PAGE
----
There's also an emergency stop switch at the control box that removes power from the solid state relay that switches 120 VAC to the burner.
    Links: EcoSteam | A Steam Odyssey | Odyssey 2 | Odyssey 2014 | A Steam Enthusiast's Outdoor Reset Control
    Royersford PA | 1890 one-pipe steam system | 3009 sf | 3 floors | 14 radiators | Utica SFE boiler
    Midco LNB-250 Modulating Gas Burner | EcoSteam modulating controls | 70 to 300 MBH |
    607 sf EDR connected load | Operating pressure: 0.5 oz | 4 mains, 135 ft | All Gorton vents
    · ·
  • MarkSMarkS Posts: 462Member ✭✭✭
    User Interface

    I'll close this part of the saga with some pictures of the user interface.



    If you're ever in the Philadelphia area and would like to see the system in operation, send me a message through the forums or to mstayton (at) ieee.org, and we'll see if we can set something up.
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    ESFullScreen.JPG
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    ESClient-Settings-BurnerControl.JPG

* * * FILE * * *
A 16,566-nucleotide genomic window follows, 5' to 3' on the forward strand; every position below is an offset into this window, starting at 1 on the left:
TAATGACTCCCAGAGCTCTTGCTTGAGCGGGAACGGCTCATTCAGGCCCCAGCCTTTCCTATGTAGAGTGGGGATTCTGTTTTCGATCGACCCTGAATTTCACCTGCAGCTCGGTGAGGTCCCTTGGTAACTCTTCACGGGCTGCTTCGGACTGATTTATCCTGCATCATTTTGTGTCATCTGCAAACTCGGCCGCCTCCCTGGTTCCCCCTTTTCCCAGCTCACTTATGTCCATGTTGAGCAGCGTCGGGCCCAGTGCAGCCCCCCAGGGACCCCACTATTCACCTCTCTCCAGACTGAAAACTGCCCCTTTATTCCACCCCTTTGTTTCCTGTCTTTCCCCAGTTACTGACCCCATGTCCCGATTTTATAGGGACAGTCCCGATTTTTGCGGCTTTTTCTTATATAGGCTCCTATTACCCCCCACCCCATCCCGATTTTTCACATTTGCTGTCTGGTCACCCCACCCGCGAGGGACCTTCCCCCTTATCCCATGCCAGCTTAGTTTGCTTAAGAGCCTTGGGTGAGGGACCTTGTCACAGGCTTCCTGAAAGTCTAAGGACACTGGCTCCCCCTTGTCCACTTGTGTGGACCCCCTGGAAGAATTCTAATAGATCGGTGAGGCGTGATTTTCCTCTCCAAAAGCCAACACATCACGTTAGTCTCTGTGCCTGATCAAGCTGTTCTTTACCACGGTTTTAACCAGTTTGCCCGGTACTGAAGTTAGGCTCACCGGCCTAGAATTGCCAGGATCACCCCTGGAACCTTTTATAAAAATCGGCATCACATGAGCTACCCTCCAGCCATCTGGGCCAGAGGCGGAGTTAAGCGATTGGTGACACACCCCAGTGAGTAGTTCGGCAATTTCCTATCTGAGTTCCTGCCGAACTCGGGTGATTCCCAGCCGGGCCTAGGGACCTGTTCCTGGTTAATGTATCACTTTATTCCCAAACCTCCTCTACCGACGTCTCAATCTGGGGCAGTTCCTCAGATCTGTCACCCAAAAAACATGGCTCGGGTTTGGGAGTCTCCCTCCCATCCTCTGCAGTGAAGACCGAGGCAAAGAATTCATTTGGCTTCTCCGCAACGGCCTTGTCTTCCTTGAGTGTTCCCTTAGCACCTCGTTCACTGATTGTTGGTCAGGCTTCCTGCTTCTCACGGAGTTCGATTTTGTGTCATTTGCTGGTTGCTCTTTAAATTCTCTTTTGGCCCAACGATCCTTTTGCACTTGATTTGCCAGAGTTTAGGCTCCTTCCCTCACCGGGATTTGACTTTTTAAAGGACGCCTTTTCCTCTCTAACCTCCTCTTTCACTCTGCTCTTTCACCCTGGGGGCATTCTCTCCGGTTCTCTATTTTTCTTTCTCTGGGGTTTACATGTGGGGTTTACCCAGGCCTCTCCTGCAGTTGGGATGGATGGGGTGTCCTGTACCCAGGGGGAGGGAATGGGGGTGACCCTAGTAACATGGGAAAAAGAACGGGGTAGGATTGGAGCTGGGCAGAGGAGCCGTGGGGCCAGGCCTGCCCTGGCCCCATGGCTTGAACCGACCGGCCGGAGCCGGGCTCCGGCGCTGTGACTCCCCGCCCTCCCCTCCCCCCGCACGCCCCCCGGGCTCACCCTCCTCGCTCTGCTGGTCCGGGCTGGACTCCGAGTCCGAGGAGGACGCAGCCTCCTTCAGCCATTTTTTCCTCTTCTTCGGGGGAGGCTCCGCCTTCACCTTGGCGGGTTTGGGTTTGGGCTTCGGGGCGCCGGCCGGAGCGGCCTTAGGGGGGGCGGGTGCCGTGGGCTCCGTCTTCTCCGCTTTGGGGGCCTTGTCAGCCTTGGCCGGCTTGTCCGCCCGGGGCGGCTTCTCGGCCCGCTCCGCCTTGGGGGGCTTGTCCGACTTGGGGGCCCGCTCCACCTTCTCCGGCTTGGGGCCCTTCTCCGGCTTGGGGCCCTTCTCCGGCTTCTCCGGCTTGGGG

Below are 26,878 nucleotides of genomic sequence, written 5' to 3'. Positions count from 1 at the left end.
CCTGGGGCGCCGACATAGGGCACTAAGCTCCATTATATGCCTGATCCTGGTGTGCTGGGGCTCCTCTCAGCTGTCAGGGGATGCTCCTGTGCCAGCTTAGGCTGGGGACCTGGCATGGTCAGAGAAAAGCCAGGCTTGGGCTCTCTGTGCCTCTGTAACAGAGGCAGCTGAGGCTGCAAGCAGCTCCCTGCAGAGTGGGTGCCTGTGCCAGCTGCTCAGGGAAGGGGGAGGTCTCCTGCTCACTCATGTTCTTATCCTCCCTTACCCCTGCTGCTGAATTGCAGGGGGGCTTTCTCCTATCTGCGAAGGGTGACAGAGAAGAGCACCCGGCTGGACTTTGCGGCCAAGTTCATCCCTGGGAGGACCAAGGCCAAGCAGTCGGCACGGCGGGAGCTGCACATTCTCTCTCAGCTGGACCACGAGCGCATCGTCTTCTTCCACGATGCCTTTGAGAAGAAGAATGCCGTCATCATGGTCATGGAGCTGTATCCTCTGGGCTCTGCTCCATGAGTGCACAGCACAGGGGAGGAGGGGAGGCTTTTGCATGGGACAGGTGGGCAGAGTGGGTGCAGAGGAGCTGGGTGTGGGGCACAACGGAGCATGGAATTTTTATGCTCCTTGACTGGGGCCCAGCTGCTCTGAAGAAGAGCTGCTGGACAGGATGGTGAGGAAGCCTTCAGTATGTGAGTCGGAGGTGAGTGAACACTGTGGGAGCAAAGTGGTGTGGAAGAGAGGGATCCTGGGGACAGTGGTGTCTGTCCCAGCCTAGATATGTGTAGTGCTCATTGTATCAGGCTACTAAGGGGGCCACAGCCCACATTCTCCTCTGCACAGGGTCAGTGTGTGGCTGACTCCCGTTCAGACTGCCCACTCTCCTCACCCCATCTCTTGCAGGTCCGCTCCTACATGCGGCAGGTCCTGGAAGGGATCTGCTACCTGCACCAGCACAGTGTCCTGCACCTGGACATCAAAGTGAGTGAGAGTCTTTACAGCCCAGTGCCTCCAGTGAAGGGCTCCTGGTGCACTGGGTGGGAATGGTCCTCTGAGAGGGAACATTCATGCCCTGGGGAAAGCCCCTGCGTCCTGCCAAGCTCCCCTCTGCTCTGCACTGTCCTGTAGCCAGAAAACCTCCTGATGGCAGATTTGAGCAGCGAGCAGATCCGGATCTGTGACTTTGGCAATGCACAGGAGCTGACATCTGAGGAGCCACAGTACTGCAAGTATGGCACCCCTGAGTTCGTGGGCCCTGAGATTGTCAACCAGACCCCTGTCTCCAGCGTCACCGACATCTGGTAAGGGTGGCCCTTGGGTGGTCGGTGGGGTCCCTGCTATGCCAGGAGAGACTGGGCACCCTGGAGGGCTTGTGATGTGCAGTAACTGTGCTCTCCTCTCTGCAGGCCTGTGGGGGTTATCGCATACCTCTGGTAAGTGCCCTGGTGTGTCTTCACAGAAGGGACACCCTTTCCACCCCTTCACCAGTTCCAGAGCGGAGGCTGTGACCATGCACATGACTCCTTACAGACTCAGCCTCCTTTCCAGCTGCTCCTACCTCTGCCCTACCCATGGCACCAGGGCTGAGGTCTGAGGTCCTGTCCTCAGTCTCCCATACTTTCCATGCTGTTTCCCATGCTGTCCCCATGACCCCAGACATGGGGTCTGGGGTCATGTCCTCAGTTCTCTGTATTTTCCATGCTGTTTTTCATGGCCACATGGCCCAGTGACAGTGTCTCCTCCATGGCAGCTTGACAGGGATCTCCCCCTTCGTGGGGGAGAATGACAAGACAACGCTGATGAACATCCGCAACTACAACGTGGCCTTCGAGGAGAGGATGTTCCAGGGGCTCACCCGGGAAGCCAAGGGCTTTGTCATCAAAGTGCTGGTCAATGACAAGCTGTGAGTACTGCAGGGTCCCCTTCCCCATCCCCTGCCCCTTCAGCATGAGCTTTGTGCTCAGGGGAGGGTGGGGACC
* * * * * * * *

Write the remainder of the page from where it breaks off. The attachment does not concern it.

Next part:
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    ESClient-Settings-OutdoorReset.JPG
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    ESClient-Schedule.JPG
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    ESClient-Logs.JPG
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    ESClient-Settings-DHW.JPG
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    ESClient-Settings-Pressure.JPG
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    ESClient-Settings-Temperature.jpg
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    Links: EcoSteam | A Steam Odyssey | Odyssey 2 | Odyssey 2014 | A Steam Enthusiast's Outdoor Reset Control